Lost to chance feels cool. The developer, Zoink, has made a weird game thanks to its weird mechanics and an even stranger world, which defies easy description. I spent a few hours playing the intro a few weeks ago, and I can say with certainty that it’s a fascinating game that feels great to play despite several issues I have with its construction.
Set in the world of Random, we follow the journey of a young girl named Even on a quest to save her sister. Chance is ruled by an evil queen, whose rolls of the only magic dice in existence determine how the inhabitants live. For example, when a child turns 12, the Queen rolls the dice to determine which city that person will spend the rest of their life in.
Even’s sister, Odd, rolls a six and is taken to spend the rest of her life at Sixtopia. When Even sees a vision a year later that appears to be her sister calling for help, she sets off on a journey through Random in order to save Odd. Along the way, she gets help from an anthropomorphic dice named Dicey, who speaks with squeals so charming that I couldn’t help but fall in love with the little guy.
It sounds like a loophole to describe the world as a Tim Burton creation, but that’s only because this style permeates the whole game. The rickety houses that stand on stilts framed against a dark night sky and the people with it. large furry faces and amphibians walking alongside people with elongated limbs give off goosebumps at every turn. The visuals, which appear to be a cross between classic stop-motion animation and clay, easily immerse you in the world and are captivating during opening hours.
“Lost in Random is cool.”
Yet at the same time, he feels empty. Random is vast, with large open plazas and narrow streets interspersing the landscapes interchangeably. As beautiful as it looks visually, it clearly lacks life. It seems outdated, mainly because there are so few people to talk to or interact with. This doesn’t mean that there is a lack of things to do, but that the world is so big and yet so devoid of the things that inhabit the world that I feel like I’m walking into a theatrical production of the world of Random rather than the world itself.
It’s also because navigating the environment like Even is often tedious. She moves at a pace that I could nicely describe as slow and trying to jump or grab a ladder can be finicky at times. This makes the environmental puzzles complex, as the controls aren’t as responsive as I would have liked. Coupled with the feeling of emptiness in the environments themselves, it is safe to say that movement is not Lost to chancethe strong point of.
What is, however, is the dialogue and the characters. Talking to the locals of Random, whether it’s the locals of Onecroft or the two-faced locals of Two-Town, is a delight due to the combination of goosebumps and humor found in almost every conversation. A pair of twins reveal that they share everything with each other, including their romantic partners.
“Likewise, combat is what I found most interesting about Lost in Random.”
One quest requires you to collect screeching slimy creatures that serve no purpose other than to sit and scream, much to the dismay of the inhabitants of the nearby town, to discover that the sludge can actually be used to destroy personalities once they are mixed. The dark aspects of the game are kept under a fancy glaze that just might prove to be squeaky over time, but in my three hours with the game, they were just enough to keep me invested.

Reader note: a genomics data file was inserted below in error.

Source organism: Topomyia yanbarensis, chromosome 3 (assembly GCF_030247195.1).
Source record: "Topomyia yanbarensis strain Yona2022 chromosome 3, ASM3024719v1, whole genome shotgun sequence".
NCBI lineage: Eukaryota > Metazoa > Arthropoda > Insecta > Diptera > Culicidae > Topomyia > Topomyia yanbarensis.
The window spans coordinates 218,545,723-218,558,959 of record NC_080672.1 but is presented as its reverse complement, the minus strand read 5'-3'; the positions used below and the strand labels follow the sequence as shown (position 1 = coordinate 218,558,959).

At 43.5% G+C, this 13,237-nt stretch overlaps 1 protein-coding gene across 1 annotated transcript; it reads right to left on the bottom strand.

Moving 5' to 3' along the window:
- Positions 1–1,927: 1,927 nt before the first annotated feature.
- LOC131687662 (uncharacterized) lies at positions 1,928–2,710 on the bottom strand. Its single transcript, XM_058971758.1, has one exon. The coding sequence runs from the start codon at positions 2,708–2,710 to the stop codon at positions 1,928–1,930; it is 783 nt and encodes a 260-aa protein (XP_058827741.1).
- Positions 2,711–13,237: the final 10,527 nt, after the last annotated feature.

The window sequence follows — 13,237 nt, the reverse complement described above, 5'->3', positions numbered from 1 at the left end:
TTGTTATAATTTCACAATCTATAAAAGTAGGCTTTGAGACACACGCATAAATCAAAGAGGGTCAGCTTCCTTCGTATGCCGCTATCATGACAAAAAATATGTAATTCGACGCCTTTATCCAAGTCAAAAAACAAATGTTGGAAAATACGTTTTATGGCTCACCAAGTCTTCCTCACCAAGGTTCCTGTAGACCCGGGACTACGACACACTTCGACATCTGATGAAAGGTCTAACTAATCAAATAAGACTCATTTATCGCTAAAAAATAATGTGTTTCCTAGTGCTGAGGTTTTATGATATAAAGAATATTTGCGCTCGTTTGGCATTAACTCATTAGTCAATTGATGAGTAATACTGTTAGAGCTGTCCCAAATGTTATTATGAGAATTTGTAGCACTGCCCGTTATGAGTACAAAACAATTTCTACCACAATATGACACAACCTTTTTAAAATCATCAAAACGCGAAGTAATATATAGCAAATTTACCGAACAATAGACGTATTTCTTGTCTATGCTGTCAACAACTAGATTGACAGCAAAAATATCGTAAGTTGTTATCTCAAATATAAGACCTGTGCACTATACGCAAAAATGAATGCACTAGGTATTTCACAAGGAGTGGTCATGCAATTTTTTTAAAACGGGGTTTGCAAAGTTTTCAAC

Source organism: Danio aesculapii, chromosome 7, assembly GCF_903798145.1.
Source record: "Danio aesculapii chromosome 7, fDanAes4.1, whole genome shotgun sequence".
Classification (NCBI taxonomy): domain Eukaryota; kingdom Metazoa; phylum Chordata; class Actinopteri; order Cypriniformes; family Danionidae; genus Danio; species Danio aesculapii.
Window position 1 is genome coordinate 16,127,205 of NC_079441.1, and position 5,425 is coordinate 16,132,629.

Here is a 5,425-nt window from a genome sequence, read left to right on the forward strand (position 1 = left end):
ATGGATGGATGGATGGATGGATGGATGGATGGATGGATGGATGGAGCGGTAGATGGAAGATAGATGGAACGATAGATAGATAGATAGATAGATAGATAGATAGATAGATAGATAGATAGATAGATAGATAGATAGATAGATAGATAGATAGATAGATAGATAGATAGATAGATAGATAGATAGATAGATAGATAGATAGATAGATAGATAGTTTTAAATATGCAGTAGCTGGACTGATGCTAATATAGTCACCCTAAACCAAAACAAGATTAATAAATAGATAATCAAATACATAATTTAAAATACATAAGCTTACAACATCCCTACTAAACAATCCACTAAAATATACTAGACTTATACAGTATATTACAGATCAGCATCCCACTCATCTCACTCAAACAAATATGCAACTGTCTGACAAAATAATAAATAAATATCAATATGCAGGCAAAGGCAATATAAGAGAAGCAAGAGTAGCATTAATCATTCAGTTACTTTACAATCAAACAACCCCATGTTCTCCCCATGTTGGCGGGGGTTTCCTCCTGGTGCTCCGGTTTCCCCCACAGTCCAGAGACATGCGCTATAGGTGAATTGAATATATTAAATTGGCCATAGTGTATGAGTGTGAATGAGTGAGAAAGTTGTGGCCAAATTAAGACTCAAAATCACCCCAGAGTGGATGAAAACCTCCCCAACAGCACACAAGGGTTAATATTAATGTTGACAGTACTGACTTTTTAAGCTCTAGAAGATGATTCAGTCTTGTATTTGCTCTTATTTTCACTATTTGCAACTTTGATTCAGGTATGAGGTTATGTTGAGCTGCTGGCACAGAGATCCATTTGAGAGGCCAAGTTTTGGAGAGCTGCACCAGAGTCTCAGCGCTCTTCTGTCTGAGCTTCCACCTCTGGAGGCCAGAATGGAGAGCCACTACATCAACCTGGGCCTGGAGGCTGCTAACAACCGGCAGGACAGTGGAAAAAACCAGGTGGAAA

Likewise, the fight is what I found most interesting about Lost to chance. Even she herself is just a young girl armed with a slingshot, which she can use to drop crystals on enemies in order to get the energy to roll Dicey. Once you’re able to, you can roll the small dice to earn points which can be spent on powerful cards you draw from a deck. As time stops after you cast Dicey, you can take your time deciding which cards to activate before coming back in real time hitting enemies with the powerful new abilities you just learned.
Some abilities provide weapons, like a bow with which you can charge hits or a sword for hack n ‘slash action. Others create traps, like bombs that can be shot for great effect or giant 20-sided dice that bounce around the arena. Or it could just be a healing potion or a card that reduces the cost of other cards in a given hand. Once you’ve completed stopping time, your hand returns to your deck and the process repeats.
This system is fun to play, even though the maps I had access to were simple in design. The mix of real-time combat and freeze-time to make strategic decisions that depend on a dice roll sounds complicated, but in practice it’s easy to grasp and delve into. Although I was still at the beginning, the ability to create and build your own deck of cards is exciting, as long as the design of the card allows for some really nasty effects later in the game. There is even a store. of cards where you can buy new cards, and hopefully endgame decks can be more than just “hit enemy until dead” combinations.
And that’s really the problem with Lost to chance– if he can still feel fresh outside of his opening hours. As I finished my demo, I wondered how future levels and environments would feel, and if the aesthetics would become tiring over time. I wondered how deep the combat and deckbuilding was, and if it would develop to be as creative and engaging as it could be. In a sense, it has an equal chance of being either a disappointing one-note experience or a unique action-adventure that makes great use of its visual design and unique combat system.
But those hours of operation are enough to keep me invested in what happens next. Lost to chance Perhaps a bummer, but the fact remains that few games of this caliber are as experimental or as interesting as this one.